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The Kaleva Depot - Remember When

Written by Cynthia Asiala, Kaleva Historical Society for the Manistee News Advocate


The village that is now Kaleva was called Manistee Crossing in 1880. It formed around a depot built where two railroads met, the Manistee and Northeastern (M&NE) and the Chicago and West Michigan, later purchased by the Pere Marquette (P&M). The two railroad companies raced to build the tracks to meet at Manistee Crossing to transport the white pine trees harvested to build the cities far from there. At the time the town consisted of a depot and a post office, a store and a house that became a hotel. 

After the forests were gone, the Michigan Land Society sold the land to Jacob Saari, who formed a company that persuaded Finnish people to come here. They named the town Kaleva, after the Finnish epic poem and gave the streets names like Osmo, Panu, Tavi, and Wuoksi, in an effort to attract  immigrants from across the US and from Finland. Many of the settlers bought their land, sight unseen, in Manistee and took the train to Kaleva where they disembarked to a very dismal scene of stumps and sand. However, many of them stayed and the railroad became a necessity for travel and receiving and sending out goods. Legend has it that at one time 19 trains per day traveled through Kaleva to points east and north, as well as west and south. A friend remembers traveling to Traverse City for a day of shopping with a classmate, going and returning the same day.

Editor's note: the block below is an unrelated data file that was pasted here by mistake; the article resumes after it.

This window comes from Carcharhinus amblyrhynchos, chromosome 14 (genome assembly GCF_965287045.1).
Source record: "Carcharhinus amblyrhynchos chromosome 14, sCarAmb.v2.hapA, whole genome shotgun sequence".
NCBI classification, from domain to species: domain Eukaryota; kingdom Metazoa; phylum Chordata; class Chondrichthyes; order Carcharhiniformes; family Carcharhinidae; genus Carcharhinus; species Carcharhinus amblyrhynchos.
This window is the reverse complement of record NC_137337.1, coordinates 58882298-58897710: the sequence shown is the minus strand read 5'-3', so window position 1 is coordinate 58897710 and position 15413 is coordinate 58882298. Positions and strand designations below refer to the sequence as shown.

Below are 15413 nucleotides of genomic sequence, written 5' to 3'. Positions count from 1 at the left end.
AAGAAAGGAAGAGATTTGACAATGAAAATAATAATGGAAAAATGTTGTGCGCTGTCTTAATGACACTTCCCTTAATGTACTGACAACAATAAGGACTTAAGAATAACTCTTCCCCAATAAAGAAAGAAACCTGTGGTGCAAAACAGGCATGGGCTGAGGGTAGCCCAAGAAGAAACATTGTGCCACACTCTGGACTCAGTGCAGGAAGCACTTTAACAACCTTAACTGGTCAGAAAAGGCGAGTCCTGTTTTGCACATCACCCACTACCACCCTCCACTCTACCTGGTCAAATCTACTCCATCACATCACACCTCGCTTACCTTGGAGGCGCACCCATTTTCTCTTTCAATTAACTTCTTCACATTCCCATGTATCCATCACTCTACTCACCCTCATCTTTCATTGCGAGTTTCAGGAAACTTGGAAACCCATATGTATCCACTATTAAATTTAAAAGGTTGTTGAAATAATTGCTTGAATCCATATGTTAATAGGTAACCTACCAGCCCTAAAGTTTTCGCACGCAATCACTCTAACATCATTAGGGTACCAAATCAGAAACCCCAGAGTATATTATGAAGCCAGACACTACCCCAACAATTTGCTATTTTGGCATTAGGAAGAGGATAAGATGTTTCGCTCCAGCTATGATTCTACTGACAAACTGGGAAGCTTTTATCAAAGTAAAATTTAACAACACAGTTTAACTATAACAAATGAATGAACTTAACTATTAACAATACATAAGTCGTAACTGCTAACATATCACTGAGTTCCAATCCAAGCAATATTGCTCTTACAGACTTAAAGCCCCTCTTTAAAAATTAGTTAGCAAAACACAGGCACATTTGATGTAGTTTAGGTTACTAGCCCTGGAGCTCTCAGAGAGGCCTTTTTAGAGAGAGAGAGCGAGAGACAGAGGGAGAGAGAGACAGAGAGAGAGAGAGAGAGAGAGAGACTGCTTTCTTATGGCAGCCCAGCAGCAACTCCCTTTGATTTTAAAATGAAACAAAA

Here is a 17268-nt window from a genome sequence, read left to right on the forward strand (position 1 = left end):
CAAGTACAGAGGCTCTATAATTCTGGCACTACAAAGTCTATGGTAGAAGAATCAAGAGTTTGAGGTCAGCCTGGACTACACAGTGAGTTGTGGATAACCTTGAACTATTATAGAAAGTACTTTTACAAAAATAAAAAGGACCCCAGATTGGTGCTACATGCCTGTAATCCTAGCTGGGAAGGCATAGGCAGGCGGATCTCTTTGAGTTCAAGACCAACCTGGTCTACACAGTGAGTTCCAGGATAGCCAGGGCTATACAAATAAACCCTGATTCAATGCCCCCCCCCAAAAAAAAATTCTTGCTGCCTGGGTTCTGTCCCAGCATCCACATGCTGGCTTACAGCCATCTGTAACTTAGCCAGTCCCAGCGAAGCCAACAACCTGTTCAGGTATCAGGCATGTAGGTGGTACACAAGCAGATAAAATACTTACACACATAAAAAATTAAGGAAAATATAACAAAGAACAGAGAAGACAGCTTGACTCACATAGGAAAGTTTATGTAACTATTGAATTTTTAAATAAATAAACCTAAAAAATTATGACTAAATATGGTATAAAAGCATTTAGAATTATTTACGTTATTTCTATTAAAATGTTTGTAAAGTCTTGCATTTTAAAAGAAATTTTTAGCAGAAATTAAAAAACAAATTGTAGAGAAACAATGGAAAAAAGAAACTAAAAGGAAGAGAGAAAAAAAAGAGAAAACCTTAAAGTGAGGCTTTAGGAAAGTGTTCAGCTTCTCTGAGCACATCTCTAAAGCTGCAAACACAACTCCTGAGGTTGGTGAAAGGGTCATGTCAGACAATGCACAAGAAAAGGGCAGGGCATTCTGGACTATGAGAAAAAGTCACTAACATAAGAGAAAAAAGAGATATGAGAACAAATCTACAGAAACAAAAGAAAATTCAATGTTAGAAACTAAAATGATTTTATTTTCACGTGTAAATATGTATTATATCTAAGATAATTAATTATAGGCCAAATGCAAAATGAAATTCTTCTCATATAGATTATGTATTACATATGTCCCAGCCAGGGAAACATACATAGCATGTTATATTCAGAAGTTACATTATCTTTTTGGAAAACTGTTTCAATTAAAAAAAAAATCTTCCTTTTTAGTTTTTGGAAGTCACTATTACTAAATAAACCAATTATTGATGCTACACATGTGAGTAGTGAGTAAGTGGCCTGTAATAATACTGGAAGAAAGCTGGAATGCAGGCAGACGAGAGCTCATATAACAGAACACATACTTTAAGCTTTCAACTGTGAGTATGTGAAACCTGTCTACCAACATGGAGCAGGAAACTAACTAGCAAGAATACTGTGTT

The original depot burned in the early 1900’s, along with the businesses that had been established on Walta St. across from the depot. The present depot was built around 1908, based on the use of exterior bricks which were made in Manistee until around that time. The depot continued to be  very important  as the town grew. The grocery stores, farmers, creameries, coal suppliers and many others counted on the depot as their main means of transportation. Young men left for the services and wars on the trains, and passengers embarked on trips to near and far away destinations from the depot. The sound of the train whistle was a familiar sound to everyone.

The last trains traveled through Kaleva in the late 1970’s. The tracks were disassembled and all that was left were memories and the abandoned depot. However, the village of Kaleva took possession of their town’s depot and a new roof kept the building sound. In 1996 the Brethren High School Service Learning class was started. This class chose to work in Kaleva in an effort to preserve history and culture. One of the first projects was to renovate the Depot and form a railroad museum.